Verizon Awarded 2003 Helen Keller Achievement Award

NEW YORK -- The American Foundation for the Blind has named Verizon and Erik Weihenmayer, a Verizon Literacy Champion, as 2003 Helen Keller Achievement Award recipients.

Weihenmayer, the only blind athlete to climb the tallest peaks in each of the world's seven continents, and Verizon are being honored for helping launch a national literacy campaign to improve the lives of blind and visually impaired schoolchildren.

Award-winners will be honored at the foundation's 10th annual awards dinner, June 19 in New York City.

"Literacy is fundamental to a person's well-being whether he or she is sighted or blind," said Mary Beth Bardin, executive vice president-Public Affairs and Communication for Verizon. "At Verizon, we are committed to being America's literacy champion, and we are working to bring together the right network of resources to improve the literacy rates in our country. Receiving the Helen Keller award for our literacy efforts is an honor that validates our literacy program for the blind."

This year Verizon launched a national campaign to promote careers in braille textbook- transcribing at the federal and state levels and to raise general awareness of the needs of blind and visually impaired schoolchildren for timely access to textbooks and learning materials. The campaign is a part of Verizon Reads, the umbrella organization for Verizon's support of improving literacy in America.

"Braille transcriptions are done by volunteers; it is a difficult task, thus extensive training is necessary," said Carl Augusto, CEO of the American Foundation for the Blind. "When there are few trained volunteers, the transcribing of textbooks from print to braille results in textbooks arriving late or not at all to blind and visually impaired schoolchildren."

The first offering of the Braille Textbook Transcriber curriculum began last fall at Northwest Vista College in San Antonio.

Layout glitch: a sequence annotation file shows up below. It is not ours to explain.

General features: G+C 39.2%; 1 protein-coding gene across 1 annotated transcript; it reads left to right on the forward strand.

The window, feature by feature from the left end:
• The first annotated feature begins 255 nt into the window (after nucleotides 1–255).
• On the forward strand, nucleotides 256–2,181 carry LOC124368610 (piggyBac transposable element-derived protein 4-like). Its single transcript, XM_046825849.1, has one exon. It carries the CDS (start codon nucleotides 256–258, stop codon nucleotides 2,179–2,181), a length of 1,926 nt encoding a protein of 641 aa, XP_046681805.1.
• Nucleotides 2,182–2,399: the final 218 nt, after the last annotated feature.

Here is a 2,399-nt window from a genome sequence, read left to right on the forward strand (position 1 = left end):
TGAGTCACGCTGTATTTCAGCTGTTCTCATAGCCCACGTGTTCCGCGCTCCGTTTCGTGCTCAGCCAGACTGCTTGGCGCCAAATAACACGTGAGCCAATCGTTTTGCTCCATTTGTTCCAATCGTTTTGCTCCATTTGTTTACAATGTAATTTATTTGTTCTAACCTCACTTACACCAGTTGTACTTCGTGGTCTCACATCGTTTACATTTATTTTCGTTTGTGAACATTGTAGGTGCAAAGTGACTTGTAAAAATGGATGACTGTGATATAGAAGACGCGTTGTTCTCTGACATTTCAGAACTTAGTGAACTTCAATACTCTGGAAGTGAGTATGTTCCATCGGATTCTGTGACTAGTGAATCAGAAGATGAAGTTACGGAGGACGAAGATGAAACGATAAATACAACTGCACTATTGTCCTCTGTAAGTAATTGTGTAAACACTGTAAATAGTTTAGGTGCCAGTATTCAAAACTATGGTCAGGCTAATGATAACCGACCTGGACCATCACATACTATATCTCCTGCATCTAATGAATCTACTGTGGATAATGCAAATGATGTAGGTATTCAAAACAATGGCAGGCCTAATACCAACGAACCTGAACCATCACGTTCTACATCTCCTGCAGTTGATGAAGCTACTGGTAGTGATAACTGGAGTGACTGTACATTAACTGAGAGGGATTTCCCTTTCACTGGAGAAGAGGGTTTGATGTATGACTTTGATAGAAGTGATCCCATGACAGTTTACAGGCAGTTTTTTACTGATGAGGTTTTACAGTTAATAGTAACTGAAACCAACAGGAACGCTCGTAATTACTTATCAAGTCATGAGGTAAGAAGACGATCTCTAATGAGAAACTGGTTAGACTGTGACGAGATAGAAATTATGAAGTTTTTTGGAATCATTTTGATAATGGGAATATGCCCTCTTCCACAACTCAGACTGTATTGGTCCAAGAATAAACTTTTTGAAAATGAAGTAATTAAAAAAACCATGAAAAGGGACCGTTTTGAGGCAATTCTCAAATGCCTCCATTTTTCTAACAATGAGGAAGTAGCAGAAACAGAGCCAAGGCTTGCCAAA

Weihenmayer partnered with Verizon last year to become a Verizon Literacy Champion, joining a distinguished group of accomplished individuals -- including jazz musician Al Jarreau, New York Giant Tiki Barber and Wheel of Fortune's Vanna White -- who serve as literacy advocates.

Verizon partners with celebrities who use their fame to bring attention to the critical problem of low literacy and to raise funds for the issue.

Verizon Reads was established in 1999 and is dedicated to the fight for a more literate America through meaningful programs that create awareness, raise funds, and encourage collaboration among literacy providers. For more information on Verizon Reads, visit www.verizonreads.net.

A Fortune 10 company, Verizon Communications (NYSE:VZ) is one of the world's leading providers of communications services. Verizon companies are the largest providers of wireline and wireless communications in the United States, with 136.6 million access line equivalents and
33.3 million Verizon Wireless customers. Verizon is the third largest long-distance carrier for U.S. consumers, with 13.2 million long-distance lines, and the company is also the largest directory publisher in the world, as measured by directory titles and circulation. With approximately $67 billion in annual revenues and 227,000 employees, Verizon's global presence extends to the Americas, Europe, Asia and the Pacific. For more information on Verizon, visit www.verizon.com.